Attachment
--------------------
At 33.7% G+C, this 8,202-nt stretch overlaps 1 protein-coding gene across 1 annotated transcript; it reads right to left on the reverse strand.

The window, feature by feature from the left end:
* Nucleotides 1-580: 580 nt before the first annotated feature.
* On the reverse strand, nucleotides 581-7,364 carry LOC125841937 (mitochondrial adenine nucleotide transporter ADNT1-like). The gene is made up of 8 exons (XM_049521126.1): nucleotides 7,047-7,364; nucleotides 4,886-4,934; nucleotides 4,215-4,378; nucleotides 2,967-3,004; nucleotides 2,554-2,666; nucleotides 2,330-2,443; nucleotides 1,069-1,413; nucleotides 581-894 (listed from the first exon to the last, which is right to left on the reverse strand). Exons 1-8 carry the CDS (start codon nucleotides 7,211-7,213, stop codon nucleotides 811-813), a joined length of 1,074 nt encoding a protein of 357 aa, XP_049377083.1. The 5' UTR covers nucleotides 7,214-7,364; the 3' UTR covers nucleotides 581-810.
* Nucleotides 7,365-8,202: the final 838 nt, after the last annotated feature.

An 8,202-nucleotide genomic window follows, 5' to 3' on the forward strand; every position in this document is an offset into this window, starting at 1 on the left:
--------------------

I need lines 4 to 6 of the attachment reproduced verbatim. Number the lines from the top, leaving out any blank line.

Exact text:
* On the reverse strand, nucleotides 581-7,364 carry LOC125841937 (mitochondrial adenine nucleotide transporter ADNT1-like). The gene is made up of 8 exons (XM_049521126.1): nucleotides 7,047-7,364; nucleotides 4,886-4,934; nucleotides 4,215-4,378; nucleotides 2,967-3,004; nucleotides 2,554-2,666; nucleotides 2,330-2,443; nucleotides 1,069-1,413; nucleotides 581-894 (listed from the first exon to the last, which is right to left on the reverse strand). Exons 1-8 carry the CDS (start codon nucleotides 7,211-7,213, stop codon nucleotides 811-813), a joined length of 1,074 nt encoding a protein of 357 aa, XP_049377083.1. The 5' UTR covers nucleotides 7,214-7,364; the 3' UTR covers nucleotides 581-810.
* Nucleotides 7,365-8,202: the final 838 nt, after the last annotated feature.

An 8,202-nucleotide genomic window follows, 5' to 3' on the forward strand; every position in this document is an offset into this window, starting at 1 on the left: